Unsettling Arrival: A Pediatric Obesity Guideline

The Girl with a DollThis is indisputably good news. But the arrival of the first ever pediatric obesity treatment guideline is also most certainly unsettling. It’s good news because the American Academy of Pediatrics (AAP) is finally saying that it’s not OK to sit back and watch kids for whom obesity is causing great harm to their health and their lives. It’s certainly not OK to blame the kids or the parents.

Instead, at long last, the Academy is saying that it is only right to offer youth and their families real medical care for obesity when this chronic disease is causing harm.

First Ever Practice Guideline

Way back in 2007, the Academy published recommendations for treatment and prevention of child and adolescent obesity. It was an expert opinion report. Not a clinical practice guideline. This distinction matters because a guideline carries the weight of well-developed evidence for a good standard of care. Expert recommendations are mere suggestions.

Aaron Kelly and Claudia Fox are co-directors of the Center for Pediatric Obesity Medicine at the University of Minnesota. Kelly highlighted the importance of an actual clinical practice guideline:

“One of the things that caught my eye was the directive versus permissive tone. For example, the guideline states that pediatric healthcare providers should offer adolescents anti-obesity medications or metabolic bariatric surgery if medically indicated. To me, this means that there is now an obligation to offer the full spectrum of obesity treatments to all eligible patients.

“So a major theme is that watchful waiting or unnecessary delay in treatment is no longer acceptable.”

Fox expanded on this, saying:

“It’s great to finally have a clinical practice guideline! I hope that clinicians and healthcare providers will get the message that anti-obesity medications as well as metabolic and bariatric surgery are integral parts of effective obesity treatment – that the days of ‘proving’ the need for such treatments by demonstrating failure of lifestyle therapy are finally over.”

A Mark of Progress

The fact that AAP is in a position to issue a trustworthy clinical practice guideline is a mark of tremendous progress in understanding obesity and its treatment, says Bill Dietz of George Washington University:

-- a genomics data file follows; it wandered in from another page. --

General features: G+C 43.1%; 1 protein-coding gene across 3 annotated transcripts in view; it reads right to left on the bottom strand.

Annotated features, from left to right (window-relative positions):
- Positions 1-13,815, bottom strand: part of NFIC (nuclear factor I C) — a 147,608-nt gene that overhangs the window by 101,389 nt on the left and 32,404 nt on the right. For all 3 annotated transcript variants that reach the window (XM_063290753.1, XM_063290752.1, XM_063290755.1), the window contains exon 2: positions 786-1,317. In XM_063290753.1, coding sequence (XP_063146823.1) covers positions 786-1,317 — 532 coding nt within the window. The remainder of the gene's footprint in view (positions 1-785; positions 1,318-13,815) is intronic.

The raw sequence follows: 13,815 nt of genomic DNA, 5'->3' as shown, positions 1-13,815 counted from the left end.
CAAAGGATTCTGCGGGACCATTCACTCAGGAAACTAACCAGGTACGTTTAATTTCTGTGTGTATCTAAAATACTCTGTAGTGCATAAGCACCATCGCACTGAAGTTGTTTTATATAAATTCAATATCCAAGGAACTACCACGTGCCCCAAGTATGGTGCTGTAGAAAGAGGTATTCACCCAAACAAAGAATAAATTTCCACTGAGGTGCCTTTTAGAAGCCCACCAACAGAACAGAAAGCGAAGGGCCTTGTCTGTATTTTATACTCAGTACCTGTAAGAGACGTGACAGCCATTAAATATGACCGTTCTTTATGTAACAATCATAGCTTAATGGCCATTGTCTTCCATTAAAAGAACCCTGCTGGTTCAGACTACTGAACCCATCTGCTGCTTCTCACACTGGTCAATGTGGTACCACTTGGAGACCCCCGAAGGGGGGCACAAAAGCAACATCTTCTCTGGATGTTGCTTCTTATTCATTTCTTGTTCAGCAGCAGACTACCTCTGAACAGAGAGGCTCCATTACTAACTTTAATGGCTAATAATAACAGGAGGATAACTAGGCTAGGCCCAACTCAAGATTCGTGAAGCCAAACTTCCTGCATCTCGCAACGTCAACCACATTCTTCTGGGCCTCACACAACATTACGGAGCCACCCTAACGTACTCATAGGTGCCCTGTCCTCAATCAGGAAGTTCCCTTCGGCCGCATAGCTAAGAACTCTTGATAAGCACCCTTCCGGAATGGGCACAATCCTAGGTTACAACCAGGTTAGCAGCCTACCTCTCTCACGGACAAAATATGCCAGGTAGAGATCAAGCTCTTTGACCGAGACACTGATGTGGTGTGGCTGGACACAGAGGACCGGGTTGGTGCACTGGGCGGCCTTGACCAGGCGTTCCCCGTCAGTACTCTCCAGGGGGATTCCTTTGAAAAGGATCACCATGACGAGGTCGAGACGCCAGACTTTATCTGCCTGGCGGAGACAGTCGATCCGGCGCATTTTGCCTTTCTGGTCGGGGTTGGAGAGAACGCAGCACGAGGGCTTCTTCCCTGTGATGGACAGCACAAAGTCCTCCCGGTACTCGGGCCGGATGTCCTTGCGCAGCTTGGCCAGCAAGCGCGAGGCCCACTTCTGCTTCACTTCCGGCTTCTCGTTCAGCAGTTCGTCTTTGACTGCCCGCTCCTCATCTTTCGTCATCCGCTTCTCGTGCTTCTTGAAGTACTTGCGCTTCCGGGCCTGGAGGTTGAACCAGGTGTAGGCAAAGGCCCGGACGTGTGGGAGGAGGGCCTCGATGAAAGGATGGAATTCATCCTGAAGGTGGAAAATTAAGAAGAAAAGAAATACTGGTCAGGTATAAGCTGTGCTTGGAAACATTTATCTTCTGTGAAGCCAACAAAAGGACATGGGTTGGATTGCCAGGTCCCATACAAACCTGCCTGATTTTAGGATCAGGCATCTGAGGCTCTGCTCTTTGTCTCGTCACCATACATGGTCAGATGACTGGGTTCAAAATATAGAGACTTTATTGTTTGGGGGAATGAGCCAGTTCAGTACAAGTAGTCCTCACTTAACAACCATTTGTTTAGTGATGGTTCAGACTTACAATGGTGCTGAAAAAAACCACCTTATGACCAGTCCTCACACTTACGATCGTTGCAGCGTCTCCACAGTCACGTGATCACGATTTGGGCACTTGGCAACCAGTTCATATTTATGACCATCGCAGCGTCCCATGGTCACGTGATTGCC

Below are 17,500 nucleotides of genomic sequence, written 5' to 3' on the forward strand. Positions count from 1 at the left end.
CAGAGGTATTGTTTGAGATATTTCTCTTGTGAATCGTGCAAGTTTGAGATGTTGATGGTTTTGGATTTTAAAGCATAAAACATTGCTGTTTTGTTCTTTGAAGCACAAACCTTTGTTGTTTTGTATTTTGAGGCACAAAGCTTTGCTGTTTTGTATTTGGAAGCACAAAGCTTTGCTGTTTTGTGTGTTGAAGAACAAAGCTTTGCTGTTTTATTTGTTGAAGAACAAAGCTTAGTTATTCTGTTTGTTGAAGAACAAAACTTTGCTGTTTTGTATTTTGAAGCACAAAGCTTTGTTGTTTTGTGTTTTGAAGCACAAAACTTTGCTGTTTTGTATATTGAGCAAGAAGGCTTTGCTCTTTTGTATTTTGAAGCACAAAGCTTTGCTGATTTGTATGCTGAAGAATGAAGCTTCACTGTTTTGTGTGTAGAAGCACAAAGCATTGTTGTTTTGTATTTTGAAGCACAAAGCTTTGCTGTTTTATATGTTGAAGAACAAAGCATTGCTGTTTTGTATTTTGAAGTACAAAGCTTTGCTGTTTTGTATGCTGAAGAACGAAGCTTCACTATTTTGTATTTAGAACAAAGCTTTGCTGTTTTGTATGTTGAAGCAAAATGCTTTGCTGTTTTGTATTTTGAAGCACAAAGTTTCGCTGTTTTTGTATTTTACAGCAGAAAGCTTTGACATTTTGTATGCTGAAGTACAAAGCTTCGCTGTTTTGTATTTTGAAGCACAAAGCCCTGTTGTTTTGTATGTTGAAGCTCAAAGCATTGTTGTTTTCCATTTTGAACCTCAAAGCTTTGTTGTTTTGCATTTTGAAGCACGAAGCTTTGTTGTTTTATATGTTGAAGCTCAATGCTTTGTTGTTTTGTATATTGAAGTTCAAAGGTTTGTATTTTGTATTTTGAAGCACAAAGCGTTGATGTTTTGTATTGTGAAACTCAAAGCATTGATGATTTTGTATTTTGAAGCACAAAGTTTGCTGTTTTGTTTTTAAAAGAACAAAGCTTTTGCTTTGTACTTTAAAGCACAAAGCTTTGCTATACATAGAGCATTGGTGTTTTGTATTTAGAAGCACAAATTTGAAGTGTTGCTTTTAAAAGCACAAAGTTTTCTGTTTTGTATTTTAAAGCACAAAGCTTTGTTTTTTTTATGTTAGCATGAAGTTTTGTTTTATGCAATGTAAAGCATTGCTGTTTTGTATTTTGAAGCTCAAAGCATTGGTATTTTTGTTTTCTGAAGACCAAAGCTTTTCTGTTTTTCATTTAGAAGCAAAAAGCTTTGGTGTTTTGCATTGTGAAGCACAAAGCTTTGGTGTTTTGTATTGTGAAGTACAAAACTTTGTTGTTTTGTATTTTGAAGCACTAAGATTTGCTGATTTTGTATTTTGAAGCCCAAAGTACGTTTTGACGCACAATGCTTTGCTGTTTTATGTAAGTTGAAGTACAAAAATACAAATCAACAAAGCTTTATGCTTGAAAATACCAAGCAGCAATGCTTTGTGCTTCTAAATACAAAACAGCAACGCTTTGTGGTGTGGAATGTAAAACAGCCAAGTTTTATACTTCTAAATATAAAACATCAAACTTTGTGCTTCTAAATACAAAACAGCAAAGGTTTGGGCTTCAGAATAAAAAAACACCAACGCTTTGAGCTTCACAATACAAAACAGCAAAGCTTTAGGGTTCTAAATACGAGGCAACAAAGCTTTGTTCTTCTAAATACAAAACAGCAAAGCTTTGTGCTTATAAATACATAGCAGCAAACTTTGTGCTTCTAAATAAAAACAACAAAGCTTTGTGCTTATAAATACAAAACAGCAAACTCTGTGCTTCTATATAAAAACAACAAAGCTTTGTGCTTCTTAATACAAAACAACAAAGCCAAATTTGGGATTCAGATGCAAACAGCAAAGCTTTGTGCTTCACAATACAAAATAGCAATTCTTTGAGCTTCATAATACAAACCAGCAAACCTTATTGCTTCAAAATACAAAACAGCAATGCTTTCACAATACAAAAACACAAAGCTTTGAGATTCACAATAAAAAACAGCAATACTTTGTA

“The comprehensive evidence based recommendations included in the CPG reflect just how far the understanding and care of childhood obesity has come. The CPG is extraordinarily detailed with respect to diagnosis, assessment of comorbidities, treatment and prevention of childhood obesity.”

More Work to Do

Though the progress is tremendous, much work remains to do. This is why this pediatric obesity guideline will be so unsettling. Because most clinicians have settled into a comfortable habit of neglecting obesity and letting it be a problem to address in adulthood. Or they point it out to parents and kids, but leave it to them to address as a DIY project. Pediatrician Valerie O’Hara is hoping for positive change because of the guideline:

“I am hopeful that this keeps moving us closer to treating obesity like any other disease. That treatments will be focused on disease burden and not a timeline.”

For that to happen will require a lot of change and change is unsettling. Sara Armstrong of Duke University was a co-author on the new pediatric obesity guideline. She explains the challenge of bringing real change:

“One key driver is unfamiliarity with treatment options and how to access them. Most of the treatment options will require new learning for more clinicians, and in some cases, new partnerships.

“The hope is that the clinical practice guidelines will drive that change. Many of these services don’t exist today.”

And that brings us to the subject of money – the reason those services don’t exist. Until now health insurers could hide behind the lack of clinical practice guidelines to avoid paying for medically necessary pediatric obesity care. But now, that excuse is gone. Slowly but surely, access to care will improve.

So this new guideline will be unsettling – and that, without a doubt, will be a good thing.

Click here for the guideline from AAP, here for the Academy’s press release, here, here, and here for further reporting on it.

The Girl with a Doll, painting by Henri Rousseau / WikiArt

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January 8, 2023

One Response to “Unsettling Arrival: A Pediatric Obesity Guideline”

  1. January 09, 2023 at 1:17 pm, Carrie said:

    I am glad to see the guidelines published and was very glad to see the recommendations for anti-obesity medications and metabolic surgery. However, much of the focus of the guidelines was on intensive health behavior and lifestyle treatment (IHBLT). I have to say that I would be sympathetic to insurance companies who balk at paying for this therapy, which — according to the guideline — has 60% attrition, does not result in any BMI improvement in many children, and when successful typically leads to a 1-3% decrease in BMI percentile that has not been shown to be sustained. This therapy has a large cost to patients and families as well, and if I were a pediatric primary care physician I would have trouble recommending IHBLT to the vast majority of patients. I hope we are able to direct research and clinical resources to new and existing treatments with better effectiveness.